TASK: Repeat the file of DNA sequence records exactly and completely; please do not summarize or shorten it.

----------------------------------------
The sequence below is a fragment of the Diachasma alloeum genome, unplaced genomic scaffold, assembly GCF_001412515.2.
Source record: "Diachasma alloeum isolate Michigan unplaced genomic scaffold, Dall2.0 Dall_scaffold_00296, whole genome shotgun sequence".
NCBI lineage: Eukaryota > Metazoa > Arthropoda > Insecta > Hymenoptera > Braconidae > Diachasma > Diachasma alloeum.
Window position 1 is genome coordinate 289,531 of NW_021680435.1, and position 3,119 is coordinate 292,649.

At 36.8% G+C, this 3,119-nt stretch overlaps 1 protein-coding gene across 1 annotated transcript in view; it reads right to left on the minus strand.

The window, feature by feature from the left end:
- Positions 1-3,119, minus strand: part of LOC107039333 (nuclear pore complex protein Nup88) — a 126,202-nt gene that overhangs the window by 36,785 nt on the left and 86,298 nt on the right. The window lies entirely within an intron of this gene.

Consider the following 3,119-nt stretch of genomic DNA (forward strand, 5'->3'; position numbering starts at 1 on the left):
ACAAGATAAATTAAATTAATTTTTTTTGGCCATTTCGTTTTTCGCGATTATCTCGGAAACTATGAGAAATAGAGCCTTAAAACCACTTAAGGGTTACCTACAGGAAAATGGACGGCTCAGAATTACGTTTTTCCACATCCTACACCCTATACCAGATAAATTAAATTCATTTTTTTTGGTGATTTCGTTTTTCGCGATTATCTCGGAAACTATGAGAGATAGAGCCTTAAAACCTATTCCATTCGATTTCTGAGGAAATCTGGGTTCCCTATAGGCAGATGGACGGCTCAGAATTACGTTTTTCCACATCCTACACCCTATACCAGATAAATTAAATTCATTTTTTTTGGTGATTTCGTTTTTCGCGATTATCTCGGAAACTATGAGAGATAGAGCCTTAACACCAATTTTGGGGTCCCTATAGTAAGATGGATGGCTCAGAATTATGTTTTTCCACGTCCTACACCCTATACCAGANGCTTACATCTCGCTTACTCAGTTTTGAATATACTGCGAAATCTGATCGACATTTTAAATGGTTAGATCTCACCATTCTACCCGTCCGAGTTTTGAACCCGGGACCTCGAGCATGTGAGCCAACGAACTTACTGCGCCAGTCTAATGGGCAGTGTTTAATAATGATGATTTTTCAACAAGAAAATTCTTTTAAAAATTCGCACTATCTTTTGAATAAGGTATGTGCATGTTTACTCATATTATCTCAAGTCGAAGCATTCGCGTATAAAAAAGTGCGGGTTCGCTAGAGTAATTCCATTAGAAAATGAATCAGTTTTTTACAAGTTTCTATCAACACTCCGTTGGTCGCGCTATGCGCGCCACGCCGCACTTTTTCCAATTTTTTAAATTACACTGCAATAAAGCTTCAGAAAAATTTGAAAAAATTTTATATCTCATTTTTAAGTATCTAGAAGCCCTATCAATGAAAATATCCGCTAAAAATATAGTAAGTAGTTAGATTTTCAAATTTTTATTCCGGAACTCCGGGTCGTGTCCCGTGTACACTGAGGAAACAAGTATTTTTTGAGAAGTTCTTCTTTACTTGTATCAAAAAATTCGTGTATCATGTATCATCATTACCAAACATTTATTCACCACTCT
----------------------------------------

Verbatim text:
The sequence below is a fragment of the Diachasma alloeum genome, unplaced genomic scaffold, assembly GCF_001412515.2.
Source record: "Diachasma alloeum isolate Michigan unplaced genomic scaffold, Dall2.0 Dall_scaffold_00296, whole genome shotgun sequence".
NCBI lineage: Eukaryota > Metazoa > Arthropoda > Insecta > Hymenoptera > Braconidae > Diachasma > Diachasma alloeum.
Window position 1 is genome coordinate 289,531 of NW_021680435.1, and position 3,119 is coordinate 292,649.

At 36.8% G+C, this 3,119-nt stretch overlaps 1 protein-coding gene across 1 annotated transcript in view; it reads right to left on the minus strand.

The window, feature by feature from the left end:
- Positions 1-3,119, minus strand: part of LOC107039333 (nuclear pore complex protein Nup88) — a 126,202-nt gene that overhangs the window by 36,785 nt on the left and 86,298 nt on the right. The window lies entirely within an intron of this gene.

Consider the following 3,119-nt stretch of genomic DNA (forward strand, 5'->3'; position numbering starts at 1 on the left):
ACAAGATAAATTAAATTAATTTTTTTTGGCCATTTCGTTTTTCGCGATTATCTCGGAAACTATGAGAAATAGAGCCTTAAAACCACTTAAGGGTTACCTACAGGAAAATGGACGGCTCAGAATTACGTTTTTCCACATCCTACACCCTATACCAGATAAATTAAATTCATTTTTTTTGGTGATTTCGTTTTTCGCGATTATCTCGGAAACTATGAGAGATAGAGCCTTAAAACCTATTCCATTCGATTTCTGAGGAAATCTGGGTTCCCTATAGGCAGATGGACGGCTCAGAATTACGTTTTTCCACATCCTACACCCTATACCAGATAAATTAAATTCATTTTTTTTGGTGATTTCGTTTTTCGCGATTATCTCGGAAACTATGAGAGATAGAGCCTTAACACCAATTTTGGGGTCCCTATAGTAAGATGGATGGCTCAGAATTATGTTTTTCCACGTCCTACACCCTATACCAGANGCTTACATCTCGCTTACTCAGTTTTGAATATACTGCGAAATCTGATCGACATTTTAAATGGTTAGATCTCACCATTCTACCCGTCCGAGTTTTGAACCCGGGACCTCGAGCATGTGAGCCAACGAACTTACTGCGCCAGTCTAATGGGCAGTGTTTAATAATGATGATTTTTCAACAAGAAAATTCTTTTAAAAATTCGCACTATCTTTTGAATAAGGTATGTGCATGTTTACTCATATTATCTCAAGTCGAAGCATTCGCGTATAAAAAAGTGCGGGTTCGCTAGAGTAATTCCATTAGAAAATGAATCAGTTTTTTACAAGTTTCTATCAACACTCCGTTGGTCGCGCTATGCGCGCCACGCCGCACTTTTTCCAATTTTTTAAATTACACTGCAATAAAGCTTCAGAAAAATTTGAAAAAATTTTATATCTCATTTTTAAGTATCTAGAAGCCCTATCAATGAAAATATCCGCTAAAAATATAGTAAGTAGTTAGATTTTCAAATTTTTATTCCGGAACTCCGGGTCGTGTCCCGTGTACACTGAGGAAACAAGTATTTTTTGAGAAGTTCTTCTTTACTTGTATCAAAAAATTCGTGTATCATGTATCATCATTACCAAACATTTATTCACCACTCT